Nothing went according to the script. LBJ was confident he'd dispatch with Nixon, the GOP frontrunner; Johnson's greatest fear and real nemesis was RFK. But Kennedy and his team, despite their loathing of the president, weren't prepared to challenge their own party’s incumbent. Then, out of nowhere, Eugene McCarthy shocked everyone with his disloyalty and threw his hat in the ring to run against the president and the Vietnam War. A revolution seemed to be taking place, and LBJ, humiliated and bitter, began to look mortal. Then RFK leapt in, LBJ dropped out, and all hell broke loose. Two assassinations and a week of bloody riots in Chicago around the Democratic Convention later, and the old Democratic Party was a smoldering ruin, and, in the last triumph of old machine politics, Hubert Humphrey stood alone in the wreckage.

Suddenly Nixon was the frontrunner, having masterfully maintained a smooth façade behind which he feverishly held his party’s right and left wings in the fold, through a succession of ruthless maneuvers to see off George Romney, Nelson Rockefeller, Ronald Reagan, and the great outside threat to his new Southern Strategy, the arch-segregationist George Wallace.  But then, amazingly, Humphrey began to close, and so, in late October, Nixon pulled off one of the greatest dirty tricks in American political history, an act that may well meet the statutory definition of treason.  The tone was set for Watergate and all else that was to follow, all the way through to today.

Playing With Fire is the perfect holiday gift!

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Product Details
Sales Rank:
12,965
Pages:
496
Publication Date:
11/07/2017
ISBN13:
9780399563140
Product Dimensions:
6.30(w) x 9.40(h) x1.70(d)
Publisher:
Penguin Publishing Group
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About the Author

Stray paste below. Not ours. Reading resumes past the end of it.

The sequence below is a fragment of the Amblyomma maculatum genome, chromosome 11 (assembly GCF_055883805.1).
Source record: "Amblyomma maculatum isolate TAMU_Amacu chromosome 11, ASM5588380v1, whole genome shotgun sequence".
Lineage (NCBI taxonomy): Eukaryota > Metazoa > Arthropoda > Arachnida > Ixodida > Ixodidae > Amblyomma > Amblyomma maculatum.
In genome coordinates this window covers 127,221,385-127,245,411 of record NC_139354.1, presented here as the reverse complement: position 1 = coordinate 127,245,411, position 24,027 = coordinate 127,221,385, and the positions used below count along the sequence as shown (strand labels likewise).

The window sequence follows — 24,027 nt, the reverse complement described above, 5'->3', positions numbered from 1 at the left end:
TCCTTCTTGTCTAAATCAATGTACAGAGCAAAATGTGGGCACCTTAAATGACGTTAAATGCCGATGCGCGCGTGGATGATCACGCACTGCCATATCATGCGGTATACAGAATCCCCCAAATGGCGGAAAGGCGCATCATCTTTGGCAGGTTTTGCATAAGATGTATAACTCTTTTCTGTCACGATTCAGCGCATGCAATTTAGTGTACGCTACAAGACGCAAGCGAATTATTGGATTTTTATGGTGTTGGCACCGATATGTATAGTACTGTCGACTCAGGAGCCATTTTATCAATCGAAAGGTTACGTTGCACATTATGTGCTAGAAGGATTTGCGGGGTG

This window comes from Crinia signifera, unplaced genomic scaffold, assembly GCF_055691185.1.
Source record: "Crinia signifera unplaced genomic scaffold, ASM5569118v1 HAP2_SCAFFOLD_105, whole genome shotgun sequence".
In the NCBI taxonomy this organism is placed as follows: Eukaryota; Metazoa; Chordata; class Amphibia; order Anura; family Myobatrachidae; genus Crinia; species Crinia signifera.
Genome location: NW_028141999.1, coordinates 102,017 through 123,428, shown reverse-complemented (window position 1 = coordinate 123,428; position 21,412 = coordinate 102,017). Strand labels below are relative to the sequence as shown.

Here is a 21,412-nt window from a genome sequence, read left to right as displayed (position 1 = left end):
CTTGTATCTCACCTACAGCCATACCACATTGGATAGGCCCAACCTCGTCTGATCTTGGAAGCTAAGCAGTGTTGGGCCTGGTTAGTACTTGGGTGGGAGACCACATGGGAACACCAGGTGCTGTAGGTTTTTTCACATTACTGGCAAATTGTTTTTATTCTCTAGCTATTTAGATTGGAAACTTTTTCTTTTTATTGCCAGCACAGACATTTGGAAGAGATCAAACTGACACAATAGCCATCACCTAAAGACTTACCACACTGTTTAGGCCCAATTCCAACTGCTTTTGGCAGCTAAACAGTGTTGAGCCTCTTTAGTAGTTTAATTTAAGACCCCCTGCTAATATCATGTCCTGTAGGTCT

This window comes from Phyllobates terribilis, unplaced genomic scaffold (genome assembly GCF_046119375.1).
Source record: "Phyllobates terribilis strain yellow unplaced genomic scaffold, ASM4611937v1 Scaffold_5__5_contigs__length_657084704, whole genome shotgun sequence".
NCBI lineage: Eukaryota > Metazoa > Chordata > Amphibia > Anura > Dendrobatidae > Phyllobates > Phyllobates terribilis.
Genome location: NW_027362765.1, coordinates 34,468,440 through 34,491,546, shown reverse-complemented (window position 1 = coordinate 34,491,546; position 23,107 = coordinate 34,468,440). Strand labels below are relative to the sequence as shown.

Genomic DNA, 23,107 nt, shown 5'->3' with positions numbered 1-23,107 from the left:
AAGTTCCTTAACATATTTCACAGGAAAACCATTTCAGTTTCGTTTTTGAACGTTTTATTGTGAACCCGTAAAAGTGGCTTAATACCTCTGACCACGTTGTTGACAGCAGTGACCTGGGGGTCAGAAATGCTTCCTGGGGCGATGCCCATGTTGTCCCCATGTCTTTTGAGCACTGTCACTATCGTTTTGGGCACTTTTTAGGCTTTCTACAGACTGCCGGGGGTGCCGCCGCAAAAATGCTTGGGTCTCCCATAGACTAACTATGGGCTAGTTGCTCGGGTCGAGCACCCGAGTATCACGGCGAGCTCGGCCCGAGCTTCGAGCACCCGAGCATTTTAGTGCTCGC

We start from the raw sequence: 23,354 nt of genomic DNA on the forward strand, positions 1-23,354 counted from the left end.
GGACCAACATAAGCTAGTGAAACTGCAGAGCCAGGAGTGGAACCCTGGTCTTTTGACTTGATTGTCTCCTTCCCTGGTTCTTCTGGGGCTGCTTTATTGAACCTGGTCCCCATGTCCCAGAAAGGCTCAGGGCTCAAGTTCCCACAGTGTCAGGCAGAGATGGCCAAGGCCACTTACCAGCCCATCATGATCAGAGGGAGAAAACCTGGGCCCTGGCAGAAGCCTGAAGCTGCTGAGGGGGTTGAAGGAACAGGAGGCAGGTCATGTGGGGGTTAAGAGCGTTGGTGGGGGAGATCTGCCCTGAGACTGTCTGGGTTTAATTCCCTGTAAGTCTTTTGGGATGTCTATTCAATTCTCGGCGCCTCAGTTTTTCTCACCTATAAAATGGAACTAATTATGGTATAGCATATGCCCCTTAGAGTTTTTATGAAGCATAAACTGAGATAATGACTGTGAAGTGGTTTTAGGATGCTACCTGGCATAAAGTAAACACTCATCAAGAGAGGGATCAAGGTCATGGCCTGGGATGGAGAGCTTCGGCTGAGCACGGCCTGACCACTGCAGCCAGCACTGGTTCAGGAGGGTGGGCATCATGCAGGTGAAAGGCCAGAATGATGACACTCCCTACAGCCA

Lawrence O'Donnell is the host of The Last Word on MSNBC. Formerly an Emmy Award-winning executive producer and writer for "The West Wing," O'Donnell also served as senior advisor to Sen. Daniel Patrick Moynihan (D-NY), chief of staff to the Senate Committee on the Environment and Public Works and the Senate Finance Committee. He is the author of Deadly Force and his writing has appeared in The New York Times, Washington Post, Los Angeles Times and elsewhere. Born in Boston, O'Donnell graduated from Harvard College.

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Table of Contents

Seizing the Moment 1

1 Declaring War 13

2 "Why Isn't He a Priest?" 23

3 Sleepy Hollow 31

4 "A Hard and Harsh Moral Judgment" 42

5 Dump Johnson 49

6 The General 55

7 "We Will Never Be Young Again" 68

8 Old Politics 79

9 "A Decent Interval" 91

10 Peace with Honor 103

11 Peter the Hermit 110

12 "Clean for Gene" 120

13 The New Nixon 133

14 "Nixon's the One" 154

15 "Abigail Said No" 166

16 The Poor People's Campaign 185

17 "Something Bad Is Going to Come of This" 196

18 "Stand Up and Be Counted" 210

19 "It's Not Important What Happens to Me" 218

20 "I've Seen the Promised Land" 231

21 The Happy Warrior 241

22 Don't Lose 250

23 "Everything's Going to Be Okay" 262

24 Stop Nixon 273

25 "Great Television" 285

26 The Last Liberal Standing 305

27 The Peace Plank 316

28 "The Whole World's Watching" 345

29 "The Government of the People in Exile" 360

30 The Perfect Crime 376

Epilogue 410

Acknowledgments 429

Notes 431

Bibliography 461

Index 471